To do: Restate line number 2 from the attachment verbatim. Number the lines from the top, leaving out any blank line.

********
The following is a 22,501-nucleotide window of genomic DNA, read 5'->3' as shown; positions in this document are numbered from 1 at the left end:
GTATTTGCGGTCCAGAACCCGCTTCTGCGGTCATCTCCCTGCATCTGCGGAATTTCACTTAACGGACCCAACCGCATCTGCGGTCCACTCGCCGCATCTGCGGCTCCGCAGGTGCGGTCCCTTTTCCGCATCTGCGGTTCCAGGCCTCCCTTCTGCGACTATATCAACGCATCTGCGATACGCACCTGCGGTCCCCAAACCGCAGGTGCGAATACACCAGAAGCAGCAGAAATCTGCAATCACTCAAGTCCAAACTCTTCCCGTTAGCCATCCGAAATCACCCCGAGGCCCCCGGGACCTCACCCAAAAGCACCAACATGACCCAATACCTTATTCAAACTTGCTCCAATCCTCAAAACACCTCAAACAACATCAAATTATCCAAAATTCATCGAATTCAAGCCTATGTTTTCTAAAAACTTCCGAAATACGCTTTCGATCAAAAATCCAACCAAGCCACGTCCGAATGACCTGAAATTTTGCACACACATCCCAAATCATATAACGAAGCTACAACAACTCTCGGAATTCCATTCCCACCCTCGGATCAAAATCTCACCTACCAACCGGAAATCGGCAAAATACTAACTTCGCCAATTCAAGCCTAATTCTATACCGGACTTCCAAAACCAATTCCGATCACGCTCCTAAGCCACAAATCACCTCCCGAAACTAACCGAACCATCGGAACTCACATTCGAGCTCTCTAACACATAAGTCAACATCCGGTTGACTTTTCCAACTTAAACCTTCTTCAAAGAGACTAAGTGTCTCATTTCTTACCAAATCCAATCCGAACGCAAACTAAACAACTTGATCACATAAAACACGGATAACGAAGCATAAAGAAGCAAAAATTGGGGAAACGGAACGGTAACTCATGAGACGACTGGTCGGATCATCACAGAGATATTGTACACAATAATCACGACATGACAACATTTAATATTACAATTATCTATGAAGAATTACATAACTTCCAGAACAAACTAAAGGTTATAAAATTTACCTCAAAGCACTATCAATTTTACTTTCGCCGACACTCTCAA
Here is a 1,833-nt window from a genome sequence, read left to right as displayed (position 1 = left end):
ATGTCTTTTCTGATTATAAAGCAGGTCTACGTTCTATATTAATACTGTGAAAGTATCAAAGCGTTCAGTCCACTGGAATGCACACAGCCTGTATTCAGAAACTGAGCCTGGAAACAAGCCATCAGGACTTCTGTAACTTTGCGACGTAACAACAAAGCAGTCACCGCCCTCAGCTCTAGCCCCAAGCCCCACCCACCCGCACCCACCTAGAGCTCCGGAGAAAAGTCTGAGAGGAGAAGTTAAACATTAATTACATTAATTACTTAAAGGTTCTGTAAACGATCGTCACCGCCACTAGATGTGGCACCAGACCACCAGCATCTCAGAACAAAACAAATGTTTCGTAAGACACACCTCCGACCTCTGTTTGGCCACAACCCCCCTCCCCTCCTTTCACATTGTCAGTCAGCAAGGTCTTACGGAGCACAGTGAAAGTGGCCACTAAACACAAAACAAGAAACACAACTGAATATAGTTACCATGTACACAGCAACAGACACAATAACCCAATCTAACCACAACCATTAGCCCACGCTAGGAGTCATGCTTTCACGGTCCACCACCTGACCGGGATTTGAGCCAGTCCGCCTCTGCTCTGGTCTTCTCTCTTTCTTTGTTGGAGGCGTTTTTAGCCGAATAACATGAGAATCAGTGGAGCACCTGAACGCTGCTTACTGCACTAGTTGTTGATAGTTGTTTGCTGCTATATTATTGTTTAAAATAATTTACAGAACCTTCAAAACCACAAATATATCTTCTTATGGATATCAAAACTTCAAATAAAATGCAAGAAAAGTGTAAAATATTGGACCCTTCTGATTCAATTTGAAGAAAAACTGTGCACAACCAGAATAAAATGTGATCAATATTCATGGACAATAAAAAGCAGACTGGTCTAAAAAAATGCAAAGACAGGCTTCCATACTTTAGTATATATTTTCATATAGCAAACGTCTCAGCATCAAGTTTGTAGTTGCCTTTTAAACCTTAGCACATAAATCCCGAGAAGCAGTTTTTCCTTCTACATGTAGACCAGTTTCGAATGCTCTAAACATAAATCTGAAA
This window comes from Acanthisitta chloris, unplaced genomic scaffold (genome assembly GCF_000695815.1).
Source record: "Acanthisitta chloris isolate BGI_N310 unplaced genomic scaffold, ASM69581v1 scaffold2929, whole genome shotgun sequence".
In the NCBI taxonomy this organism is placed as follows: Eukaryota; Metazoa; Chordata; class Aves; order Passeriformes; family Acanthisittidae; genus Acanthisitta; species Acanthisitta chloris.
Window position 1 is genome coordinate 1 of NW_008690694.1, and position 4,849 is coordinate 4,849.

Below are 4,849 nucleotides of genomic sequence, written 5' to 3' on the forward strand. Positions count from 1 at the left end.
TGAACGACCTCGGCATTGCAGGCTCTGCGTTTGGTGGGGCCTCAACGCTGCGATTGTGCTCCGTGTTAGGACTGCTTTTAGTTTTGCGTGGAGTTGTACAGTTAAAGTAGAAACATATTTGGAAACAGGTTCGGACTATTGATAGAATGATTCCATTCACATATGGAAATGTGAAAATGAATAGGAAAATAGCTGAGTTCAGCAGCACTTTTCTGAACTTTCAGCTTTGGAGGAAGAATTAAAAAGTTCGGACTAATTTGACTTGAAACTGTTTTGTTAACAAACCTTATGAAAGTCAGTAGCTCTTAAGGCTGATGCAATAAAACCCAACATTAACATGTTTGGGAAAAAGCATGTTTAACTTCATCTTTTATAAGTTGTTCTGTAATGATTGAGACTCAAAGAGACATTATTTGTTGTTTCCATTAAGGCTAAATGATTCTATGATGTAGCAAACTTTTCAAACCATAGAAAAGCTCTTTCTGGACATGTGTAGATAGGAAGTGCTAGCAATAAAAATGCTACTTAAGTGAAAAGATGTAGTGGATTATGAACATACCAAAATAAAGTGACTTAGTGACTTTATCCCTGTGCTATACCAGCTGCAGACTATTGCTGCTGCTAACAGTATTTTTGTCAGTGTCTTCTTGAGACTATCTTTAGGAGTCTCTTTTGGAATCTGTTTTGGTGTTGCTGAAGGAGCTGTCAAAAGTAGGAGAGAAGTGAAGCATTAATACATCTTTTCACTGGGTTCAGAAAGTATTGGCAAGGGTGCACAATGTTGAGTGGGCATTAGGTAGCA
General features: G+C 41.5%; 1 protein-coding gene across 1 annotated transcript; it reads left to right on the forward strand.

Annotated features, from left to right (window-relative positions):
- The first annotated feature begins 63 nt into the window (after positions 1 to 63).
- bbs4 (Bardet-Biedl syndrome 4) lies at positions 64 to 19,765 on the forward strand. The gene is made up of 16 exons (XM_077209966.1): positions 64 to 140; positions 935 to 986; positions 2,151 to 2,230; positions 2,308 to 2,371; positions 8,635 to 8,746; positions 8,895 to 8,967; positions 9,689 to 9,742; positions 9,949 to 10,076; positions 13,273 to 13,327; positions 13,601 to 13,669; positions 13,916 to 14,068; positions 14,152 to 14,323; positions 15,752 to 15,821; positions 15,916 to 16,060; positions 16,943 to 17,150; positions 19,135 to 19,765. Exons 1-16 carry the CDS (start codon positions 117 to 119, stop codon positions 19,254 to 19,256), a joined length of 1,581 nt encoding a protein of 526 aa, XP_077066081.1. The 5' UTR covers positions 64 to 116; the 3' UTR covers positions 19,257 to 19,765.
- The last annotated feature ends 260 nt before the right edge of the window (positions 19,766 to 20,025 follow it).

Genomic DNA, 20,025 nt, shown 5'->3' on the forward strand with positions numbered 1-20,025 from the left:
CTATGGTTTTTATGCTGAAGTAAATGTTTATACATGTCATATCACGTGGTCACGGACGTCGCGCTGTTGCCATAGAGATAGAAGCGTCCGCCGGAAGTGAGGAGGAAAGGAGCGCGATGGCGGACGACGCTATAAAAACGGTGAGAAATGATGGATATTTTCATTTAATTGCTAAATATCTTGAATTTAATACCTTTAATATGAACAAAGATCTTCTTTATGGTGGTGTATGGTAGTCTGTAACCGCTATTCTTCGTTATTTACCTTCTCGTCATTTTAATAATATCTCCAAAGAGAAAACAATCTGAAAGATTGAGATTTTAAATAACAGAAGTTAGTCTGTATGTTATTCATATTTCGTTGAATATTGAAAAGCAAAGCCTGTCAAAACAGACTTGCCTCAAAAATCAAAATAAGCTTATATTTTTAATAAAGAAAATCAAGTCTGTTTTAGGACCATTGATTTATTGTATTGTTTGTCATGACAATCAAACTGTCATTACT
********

GTATTTGCGGTCCAGAACCCGCTTCTGCGGTCATCTCCCTGCATCTGCGGAATTTCACTTAACGGACCCAACCGCATCTGCGGTCCACTCGCCGCATCTGCGGCTCCGCAGGTGCGGTCCCTTTTCCGCATCTGCGGTTCCAGGCCTCCCTTCTGCGACTATATCAACGCATCTGCGATACGCACCTGCGGTCCCCAAACCGCAGGTGCGAATACACCAGAAGCAGCAGAAATCTGCAATCACTCAAGTCCAAACTCTTCCCGTTAGCCATCCGAAATCACCCCGAGGCCCCCGGGACCTCACCCAAAAGCACCAACATGACCCAATACCTTATTCAAACTTGCTCCAATCCTCAAAACACCTCAAACAACATCAAATTATCCAAAATTCATCGAATTCAAGCCTATGTTTTCTAAAAACTTCCGAAATACGCTTTCGATCAAAAATCCAACCAAGCCACGTCCGAATGACCTGAAATTTTGCACACACATCCCAAATCATATAACGAAGCTACAACAACTCTCGGAATTCCATTCCCACCCTCGGATCAAAATCTCACCTACCAACCGGAAATCGGCAAAATACTAACTTCGCCAATTCAAGCCTAATTCTATACCGGACTTCCAAAACCAATTCCGATCACGCTCCTAAGCCACAAATCACCTCCCGAAACTAACCGAACCATCGGAACTCACATTCGAGCTCTCTAACACATAAGTCAACATCCGGTTGACTTTTCCAACTTAAACCTTCTTCAAAGAGACTAAGTGTCTCATTTCTTACCAAATCCAATCCGAACGCAAACTAAACAACTTGATCACATAAAACACGGATAACGAAGCATAAAGAAGCAAAAATTGGGGAAACGGAACGGTAACTCATGAGACGACTGGTCGGATCATCACAGAGATATTGTACACAATAATCACGACATGACAACATTTAATATTACAATTATCTATGAAGAATTACATAACTTCCAGAACAAACTAAAGGTTATAAAATTTACCTCAAAGCACTATCAATTTTACTTTCGCCGACACTCTCAA